America has already killed a Syrian border guard during its disastrous occupation of Iraq. And now it has sent four helicopter gunships eight kilometres into Syrian territory and killed at least eight Syrian citizens.
A reader of Syriacomment.com sent in this post, which is the best information I’ve heard yet on the raid itself:
“I just spoke on the phone with a doctor in ABou Kamal- He confirmed that the attack happened around sunset. The 4 helicopters came from the East of the township, he saw them coming. The soldiers debarked and shot people who were working in a building under construction on the periphery of the township. 9 people were pronounced dead on arrival to the hospital- Two more are severely wounded and are being operated on right now [he does not expect them to survive]- He has not read the papers (there are none to read at this time of the night) nor listened to the news and there is no internet there….His report was completely spontaneous. I was not able to get the details on the ages of the injured but he described them as poor simple people (Masakeen)from the town.”
And this is from the Guardian:
“Intriguingly, Farhan al-Mahalawi, mayor of the nearby Iraqi border town of Qaim, told the Reuters news agency that the targeted village had been surrounded by Syrian troops.”
It isn’t clear if those killed were a farming family, a family of smugglers, or labourers on a construction site. The Americans, having had a day in which to work out their story, claim that an al-Qa’ida militant was targetted. The sentence from the Guardian (although one wonders how the mayor of al-Qaim would know) suggests the Syrians may have been aware of a militant presence in the area and were keeping their own eye on it. It doesn’t necessarily suggest the people killed were the same militants. (As one would expect, most of the western media have taken American claims more seriously than Syrian reports. In fact, the US military’s description of the attack as “a warning to Syria” was anticipated by western headline writers by 24 hours.)
Even if it turns out that the dead were Wahhabi-nihilists, which I very much doubt, America’s action remains what it was: an unprovoked terrorist attack on a sovereign state. An act of war.
The Syrian-Iraqi border area has often been a zone of confrontation. When I travelled there in the late 90s I found the remains of ancient fortifications along the banks of the Euphrates, sites such as Dura Europos, a Macedonian city garrisoned to hold the line against Sassanid Persians. In more recent times the border was the frontier between two rival wings of the Ba’ath Party, and it was usually closed. Still, car bombs and smuggled goods passed through, because all borders are permeable and this more than most – the people on both sides belong to the same tribes. I saw the border itself from a distance, from a high waterside outside Aal Bukamal, and it was nothing but a tiny Syrian checkpoint, a half kilometre of scrub, and then a tiny Iraqi checkpoint.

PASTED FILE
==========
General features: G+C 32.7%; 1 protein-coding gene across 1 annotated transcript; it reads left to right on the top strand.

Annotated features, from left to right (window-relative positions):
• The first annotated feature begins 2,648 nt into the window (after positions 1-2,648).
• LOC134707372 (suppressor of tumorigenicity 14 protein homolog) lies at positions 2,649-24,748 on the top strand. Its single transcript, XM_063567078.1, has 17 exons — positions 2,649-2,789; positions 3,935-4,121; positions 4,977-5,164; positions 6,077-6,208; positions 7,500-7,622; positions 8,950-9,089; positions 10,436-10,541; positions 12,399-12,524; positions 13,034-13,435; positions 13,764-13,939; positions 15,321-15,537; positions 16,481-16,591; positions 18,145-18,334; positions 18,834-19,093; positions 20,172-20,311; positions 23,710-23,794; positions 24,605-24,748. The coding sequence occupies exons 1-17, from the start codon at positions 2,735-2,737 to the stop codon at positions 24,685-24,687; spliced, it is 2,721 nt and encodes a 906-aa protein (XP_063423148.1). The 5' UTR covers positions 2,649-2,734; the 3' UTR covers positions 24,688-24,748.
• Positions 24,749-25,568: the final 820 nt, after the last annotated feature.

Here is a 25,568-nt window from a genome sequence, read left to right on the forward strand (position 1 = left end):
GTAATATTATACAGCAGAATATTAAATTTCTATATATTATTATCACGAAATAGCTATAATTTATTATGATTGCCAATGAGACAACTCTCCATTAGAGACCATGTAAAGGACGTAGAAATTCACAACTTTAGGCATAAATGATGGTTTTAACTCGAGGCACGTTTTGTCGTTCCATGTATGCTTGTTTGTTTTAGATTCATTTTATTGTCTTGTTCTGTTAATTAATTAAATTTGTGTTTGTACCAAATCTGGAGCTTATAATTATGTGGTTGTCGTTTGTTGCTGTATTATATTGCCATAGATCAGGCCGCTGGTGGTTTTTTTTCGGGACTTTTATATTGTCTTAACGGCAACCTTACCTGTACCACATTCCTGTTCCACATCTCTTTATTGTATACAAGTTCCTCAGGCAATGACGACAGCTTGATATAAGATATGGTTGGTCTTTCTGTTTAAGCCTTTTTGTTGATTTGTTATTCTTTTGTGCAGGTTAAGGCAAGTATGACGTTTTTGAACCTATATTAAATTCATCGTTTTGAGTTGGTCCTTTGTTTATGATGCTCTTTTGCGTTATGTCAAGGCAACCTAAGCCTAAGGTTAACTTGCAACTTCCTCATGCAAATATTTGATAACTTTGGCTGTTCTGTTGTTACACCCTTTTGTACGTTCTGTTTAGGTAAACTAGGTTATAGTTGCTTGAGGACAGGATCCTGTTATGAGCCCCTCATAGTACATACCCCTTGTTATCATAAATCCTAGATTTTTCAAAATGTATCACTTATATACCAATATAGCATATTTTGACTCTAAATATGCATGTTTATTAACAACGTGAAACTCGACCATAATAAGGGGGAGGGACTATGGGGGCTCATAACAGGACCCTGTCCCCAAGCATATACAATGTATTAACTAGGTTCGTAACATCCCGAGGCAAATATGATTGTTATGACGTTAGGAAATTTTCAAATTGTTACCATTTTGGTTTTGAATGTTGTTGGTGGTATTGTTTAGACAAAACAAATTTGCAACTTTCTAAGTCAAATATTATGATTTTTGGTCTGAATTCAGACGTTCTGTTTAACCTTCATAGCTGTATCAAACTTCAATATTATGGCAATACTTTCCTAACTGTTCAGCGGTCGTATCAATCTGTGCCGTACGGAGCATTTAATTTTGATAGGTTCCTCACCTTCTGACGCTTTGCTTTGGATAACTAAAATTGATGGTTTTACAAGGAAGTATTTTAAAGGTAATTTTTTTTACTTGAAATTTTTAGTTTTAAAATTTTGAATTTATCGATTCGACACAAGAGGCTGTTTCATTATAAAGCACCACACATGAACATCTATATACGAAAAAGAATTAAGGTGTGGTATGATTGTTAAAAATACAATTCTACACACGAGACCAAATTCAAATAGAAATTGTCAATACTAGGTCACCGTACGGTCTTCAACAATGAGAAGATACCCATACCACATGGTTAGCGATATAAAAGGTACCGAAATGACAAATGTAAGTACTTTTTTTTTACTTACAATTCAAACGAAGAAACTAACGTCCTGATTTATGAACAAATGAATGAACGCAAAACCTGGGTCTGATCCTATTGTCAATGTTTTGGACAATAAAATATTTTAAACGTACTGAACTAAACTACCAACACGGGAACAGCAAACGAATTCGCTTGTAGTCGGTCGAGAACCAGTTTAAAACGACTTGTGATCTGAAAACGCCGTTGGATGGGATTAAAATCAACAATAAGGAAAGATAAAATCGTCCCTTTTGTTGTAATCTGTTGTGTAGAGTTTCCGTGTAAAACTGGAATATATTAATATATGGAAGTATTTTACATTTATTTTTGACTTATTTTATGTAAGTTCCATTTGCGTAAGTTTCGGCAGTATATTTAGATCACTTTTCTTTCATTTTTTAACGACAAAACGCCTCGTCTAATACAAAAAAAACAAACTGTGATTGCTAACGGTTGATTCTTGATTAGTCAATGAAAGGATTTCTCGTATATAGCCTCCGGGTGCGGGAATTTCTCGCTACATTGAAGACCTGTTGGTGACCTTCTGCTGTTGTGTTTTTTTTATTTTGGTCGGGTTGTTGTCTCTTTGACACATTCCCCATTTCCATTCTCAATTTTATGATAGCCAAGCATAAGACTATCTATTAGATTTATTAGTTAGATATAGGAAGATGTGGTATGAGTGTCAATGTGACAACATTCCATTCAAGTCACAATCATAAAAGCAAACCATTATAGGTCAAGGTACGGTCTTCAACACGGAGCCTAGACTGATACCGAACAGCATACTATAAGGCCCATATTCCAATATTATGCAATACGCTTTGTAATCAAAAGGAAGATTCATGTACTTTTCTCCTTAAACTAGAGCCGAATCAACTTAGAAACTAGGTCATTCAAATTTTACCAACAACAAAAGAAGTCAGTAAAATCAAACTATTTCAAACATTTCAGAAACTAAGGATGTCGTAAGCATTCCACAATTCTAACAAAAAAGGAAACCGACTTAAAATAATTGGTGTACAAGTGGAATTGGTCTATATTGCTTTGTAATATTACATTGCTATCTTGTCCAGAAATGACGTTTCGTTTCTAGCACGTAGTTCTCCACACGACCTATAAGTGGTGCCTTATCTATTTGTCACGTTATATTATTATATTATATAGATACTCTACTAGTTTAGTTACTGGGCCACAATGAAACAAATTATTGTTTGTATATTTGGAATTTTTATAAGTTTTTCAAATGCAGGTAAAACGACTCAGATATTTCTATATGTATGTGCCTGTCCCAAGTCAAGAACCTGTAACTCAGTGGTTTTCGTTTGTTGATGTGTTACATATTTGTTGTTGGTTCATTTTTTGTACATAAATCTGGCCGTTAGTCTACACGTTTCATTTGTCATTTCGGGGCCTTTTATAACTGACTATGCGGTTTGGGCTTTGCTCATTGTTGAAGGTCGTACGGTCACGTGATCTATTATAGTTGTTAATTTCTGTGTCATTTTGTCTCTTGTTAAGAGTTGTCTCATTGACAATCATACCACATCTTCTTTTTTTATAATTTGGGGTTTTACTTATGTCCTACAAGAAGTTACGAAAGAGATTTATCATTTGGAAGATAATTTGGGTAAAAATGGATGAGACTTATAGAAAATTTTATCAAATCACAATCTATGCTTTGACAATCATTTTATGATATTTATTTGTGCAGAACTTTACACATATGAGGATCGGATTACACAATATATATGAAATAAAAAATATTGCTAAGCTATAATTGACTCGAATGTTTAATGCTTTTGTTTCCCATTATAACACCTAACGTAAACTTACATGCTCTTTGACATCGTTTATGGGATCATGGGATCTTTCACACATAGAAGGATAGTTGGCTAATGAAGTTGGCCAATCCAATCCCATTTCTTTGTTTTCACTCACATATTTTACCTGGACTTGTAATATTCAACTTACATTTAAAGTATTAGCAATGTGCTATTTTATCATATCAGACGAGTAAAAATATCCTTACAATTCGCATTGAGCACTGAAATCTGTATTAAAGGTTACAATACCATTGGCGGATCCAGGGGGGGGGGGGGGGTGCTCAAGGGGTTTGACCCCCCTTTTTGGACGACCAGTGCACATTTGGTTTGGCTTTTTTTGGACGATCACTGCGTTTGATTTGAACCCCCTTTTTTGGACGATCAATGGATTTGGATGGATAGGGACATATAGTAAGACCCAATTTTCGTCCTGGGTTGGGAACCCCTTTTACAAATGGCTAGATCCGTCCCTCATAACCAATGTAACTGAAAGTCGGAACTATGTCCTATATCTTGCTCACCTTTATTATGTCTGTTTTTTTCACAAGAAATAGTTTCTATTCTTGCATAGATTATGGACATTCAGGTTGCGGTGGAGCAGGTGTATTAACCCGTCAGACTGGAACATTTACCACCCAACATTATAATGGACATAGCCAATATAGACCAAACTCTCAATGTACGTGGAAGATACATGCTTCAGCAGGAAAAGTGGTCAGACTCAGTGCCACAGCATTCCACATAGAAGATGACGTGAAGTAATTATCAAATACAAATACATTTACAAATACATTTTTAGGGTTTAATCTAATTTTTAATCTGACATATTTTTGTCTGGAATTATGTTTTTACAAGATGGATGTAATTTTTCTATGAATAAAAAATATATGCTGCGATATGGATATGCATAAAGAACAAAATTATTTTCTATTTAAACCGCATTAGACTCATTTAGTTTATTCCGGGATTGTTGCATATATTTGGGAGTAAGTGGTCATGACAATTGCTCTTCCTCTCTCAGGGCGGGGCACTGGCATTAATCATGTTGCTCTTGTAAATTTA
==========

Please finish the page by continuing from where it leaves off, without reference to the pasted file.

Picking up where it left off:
There was an obvious mukhabarat presence in Aal Bukamal, watching out for Iraqi infiltrators. My friend and I, like almost everyone else in town, wore gellabiyehs. But we weren’t wearing the known faces of the Bukamal tribe, so we were called over to present our papers and introduce ourselves. I handed over the British passport and explained my strange ancestry. The plainclothes man looked hard into my eyes, then slowly said: “Manaatu…anta shawi min ingeltra.” – “This means…that you’re a Beduin from England.” Everybody laughed and slapped their thighs and the plainclothes man offered tea.
Further north, the dusty souq of Deir ez-Zor, a souq which Damascenes would scorn, was full of swooning Iraqis not believing the luxury, the variety, the quality. By then the Iraqi middle class had been destroyed by sanctions.
Syria had joined the American side in the Kuwait war of 91. This was an enormously unpopular move inside Syria, but it paid off. Syrian troops were stationed in Saudi Arabia, so they didn’t have to shed Arab blood. In the war’s aftermath a Syrian peace prevailed in Lebanon, and Israel was dragged to the negotiating table in Madrid. (This rare moment of American pressure on Israel, applied by George Bush the father, made many Arabs imagine that Bush the son would be a friendly president).
In the last years of the Saddam Hussain regime Syria opened the border. There was a sense at the time that, as far as Iraq was concerned, enough was enough. It was one thing for the Syrians to have their old enemy cut down to size, but quite another to watch a neighbouring Arab society collapse under the brutal sanctions regime.